“How do readers read on the web?
The answer – they don’t.”
- Jakob Nielsen, web content guru
Unlike writing for print, writing for the web should be quick, concise and easy to follow for screen-weary eyes.
Reading words on a computer screen is tedious. Visitors to websites are most likely scanning, grabbing the information they need and leaving again. Think about how long you stay on a web page before moving to the next one. Assume other web surfers have even shorter attention spans, and write accordingly.
Our goal, as web content providers, is to make it as easy as possible for people to get the information they need about Brock.
Consider the following tips:
- Keep it short. If possible, pages should have no more than 500 words, paragraphs no more than 70, and sentences no more than 20.
- Use plain language. It benefits everyone. Bureaucratic phrases like “due diligence” are commonplace in the work world, but content posted to Brock’s site should be easily understood for those with an eight grade reading level. Plain language is an accessibility issue, and it helps readers for whom English is a second language.
- For a page of text, use “inverted pyramid.” This term describes a writing method of putting the most important information at the top, followed by information of decreasing importance as the article progresses. If important information is buried in a page of text, web readers are less likely to find it.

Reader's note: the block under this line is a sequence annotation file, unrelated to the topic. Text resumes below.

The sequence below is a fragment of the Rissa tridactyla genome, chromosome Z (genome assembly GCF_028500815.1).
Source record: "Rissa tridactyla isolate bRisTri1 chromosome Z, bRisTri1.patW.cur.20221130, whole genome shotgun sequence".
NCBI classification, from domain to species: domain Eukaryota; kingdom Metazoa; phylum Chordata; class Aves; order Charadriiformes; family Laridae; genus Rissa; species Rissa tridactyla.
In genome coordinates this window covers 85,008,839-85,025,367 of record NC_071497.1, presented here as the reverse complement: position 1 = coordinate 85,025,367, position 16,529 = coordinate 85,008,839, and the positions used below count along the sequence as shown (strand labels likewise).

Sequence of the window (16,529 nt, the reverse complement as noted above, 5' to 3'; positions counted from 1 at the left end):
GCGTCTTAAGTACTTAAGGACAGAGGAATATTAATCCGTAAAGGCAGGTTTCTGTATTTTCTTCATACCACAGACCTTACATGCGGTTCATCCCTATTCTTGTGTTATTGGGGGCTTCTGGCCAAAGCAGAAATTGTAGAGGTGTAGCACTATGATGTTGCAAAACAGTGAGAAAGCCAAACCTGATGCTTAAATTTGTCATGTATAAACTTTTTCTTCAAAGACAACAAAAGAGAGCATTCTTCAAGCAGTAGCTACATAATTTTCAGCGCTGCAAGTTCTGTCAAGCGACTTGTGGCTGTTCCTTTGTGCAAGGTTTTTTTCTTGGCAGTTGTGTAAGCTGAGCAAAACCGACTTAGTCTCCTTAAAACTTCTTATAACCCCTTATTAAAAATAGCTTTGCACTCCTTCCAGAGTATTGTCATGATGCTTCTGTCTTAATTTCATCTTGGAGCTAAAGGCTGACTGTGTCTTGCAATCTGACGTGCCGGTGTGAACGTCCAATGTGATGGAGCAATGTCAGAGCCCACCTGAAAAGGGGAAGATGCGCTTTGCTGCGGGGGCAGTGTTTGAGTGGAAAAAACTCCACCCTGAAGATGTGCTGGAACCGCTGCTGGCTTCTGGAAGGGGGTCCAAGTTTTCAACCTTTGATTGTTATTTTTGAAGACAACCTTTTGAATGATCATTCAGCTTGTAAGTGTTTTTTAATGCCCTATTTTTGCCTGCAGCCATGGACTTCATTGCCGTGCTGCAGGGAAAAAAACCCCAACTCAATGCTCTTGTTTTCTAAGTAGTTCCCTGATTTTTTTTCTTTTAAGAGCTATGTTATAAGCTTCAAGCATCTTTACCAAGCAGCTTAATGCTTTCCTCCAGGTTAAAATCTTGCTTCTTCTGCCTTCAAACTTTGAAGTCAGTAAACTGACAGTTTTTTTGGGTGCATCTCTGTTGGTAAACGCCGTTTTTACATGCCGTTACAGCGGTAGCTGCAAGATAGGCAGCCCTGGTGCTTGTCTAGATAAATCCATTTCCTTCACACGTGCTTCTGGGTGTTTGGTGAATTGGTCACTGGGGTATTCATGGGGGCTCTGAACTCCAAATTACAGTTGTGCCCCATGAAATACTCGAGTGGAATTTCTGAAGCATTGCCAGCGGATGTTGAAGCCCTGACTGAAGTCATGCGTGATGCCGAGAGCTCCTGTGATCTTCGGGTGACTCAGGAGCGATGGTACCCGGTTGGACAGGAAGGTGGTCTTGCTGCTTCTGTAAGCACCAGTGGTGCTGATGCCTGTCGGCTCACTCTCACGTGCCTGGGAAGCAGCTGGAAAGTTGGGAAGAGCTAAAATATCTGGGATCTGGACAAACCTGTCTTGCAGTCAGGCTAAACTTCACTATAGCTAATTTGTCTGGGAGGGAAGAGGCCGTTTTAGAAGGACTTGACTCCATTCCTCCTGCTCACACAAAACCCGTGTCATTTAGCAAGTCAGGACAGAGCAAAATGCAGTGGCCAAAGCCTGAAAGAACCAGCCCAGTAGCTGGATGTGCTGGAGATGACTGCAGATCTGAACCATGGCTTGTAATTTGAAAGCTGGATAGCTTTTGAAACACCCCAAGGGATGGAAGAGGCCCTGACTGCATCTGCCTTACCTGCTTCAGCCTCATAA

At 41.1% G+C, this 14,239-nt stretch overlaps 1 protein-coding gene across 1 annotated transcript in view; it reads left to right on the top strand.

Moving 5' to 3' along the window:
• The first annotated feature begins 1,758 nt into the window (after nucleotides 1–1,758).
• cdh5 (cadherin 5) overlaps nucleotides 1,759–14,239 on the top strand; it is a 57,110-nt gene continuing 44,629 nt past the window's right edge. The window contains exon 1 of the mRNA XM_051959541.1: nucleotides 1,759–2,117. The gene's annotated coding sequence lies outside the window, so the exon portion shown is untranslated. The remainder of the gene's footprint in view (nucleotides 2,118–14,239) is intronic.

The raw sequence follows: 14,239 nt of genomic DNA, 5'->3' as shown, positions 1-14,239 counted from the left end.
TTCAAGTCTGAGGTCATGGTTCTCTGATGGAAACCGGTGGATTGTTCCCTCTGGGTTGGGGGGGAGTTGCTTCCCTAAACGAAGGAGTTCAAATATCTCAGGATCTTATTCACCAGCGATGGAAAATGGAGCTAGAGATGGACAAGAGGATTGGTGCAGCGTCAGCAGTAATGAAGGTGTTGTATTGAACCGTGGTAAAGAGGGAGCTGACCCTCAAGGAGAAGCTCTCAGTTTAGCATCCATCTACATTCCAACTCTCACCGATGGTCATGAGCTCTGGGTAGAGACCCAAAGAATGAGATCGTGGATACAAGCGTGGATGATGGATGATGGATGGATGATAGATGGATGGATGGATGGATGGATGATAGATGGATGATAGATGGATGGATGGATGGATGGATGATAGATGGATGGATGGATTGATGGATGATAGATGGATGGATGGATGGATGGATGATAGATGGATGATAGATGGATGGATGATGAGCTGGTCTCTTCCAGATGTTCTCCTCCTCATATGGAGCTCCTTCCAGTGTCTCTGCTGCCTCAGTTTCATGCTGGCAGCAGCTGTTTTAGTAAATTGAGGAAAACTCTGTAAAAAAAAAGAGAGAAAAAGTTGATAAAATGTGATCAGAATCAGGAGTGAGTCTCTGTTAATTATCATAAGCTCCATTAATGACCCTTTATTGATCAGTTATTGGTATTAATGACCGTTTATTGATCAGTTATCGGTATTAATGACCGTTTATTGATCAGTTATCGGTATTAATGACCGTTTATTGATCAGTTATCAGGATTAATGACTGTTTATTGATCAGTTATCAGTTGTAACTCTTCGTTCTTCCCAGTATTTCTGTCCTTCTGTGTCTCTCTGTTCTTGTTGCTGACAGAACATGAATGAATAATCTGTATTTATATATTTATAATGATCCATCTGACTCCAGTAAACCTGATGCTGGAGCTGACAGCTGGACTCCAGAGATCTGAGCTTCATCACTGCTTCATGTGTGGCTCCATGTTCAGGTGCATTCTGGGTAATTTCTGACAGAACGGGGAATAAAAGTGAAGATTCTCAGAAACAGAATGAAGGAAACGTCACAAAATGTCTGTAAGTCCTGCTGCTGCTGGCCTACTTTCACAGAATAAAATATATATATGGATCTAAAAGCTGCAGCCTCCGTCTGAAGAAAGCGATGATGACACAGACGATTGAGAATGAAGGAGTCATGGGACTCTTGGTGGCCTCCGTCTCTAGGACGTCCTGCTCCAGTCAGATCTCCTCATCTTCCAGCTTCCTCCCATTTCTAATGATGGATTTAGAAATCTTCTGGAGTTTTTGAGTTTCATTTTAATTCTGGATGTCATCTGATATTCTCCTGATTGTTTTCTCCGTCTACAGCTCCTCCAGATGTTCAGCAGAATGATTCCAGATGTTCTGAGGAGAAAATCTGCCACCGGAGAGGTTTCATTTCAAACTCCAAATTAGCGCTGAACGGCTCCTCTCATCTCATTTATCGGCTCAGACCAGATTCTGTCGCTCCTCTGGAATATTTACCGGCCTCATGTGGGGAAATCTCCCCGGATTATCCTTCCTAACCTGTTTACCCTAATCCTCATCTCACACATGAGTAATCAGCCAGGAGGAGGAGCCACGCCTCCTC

- Consider your audience. Many people write for their colleagues and members of their own department. For pages designed to inform prospective students, look at it through their eyes when it comes to text and presentation.
- Use the active voice, and get rid of "helper" words. Rather than “Joe was running,” use “Joe ran.” Both make the writing tighter, more engaging and more immediate.
There are currently no Writing for the Web training session scheduled. Please contact Erica Bajer at x4420 for more information.
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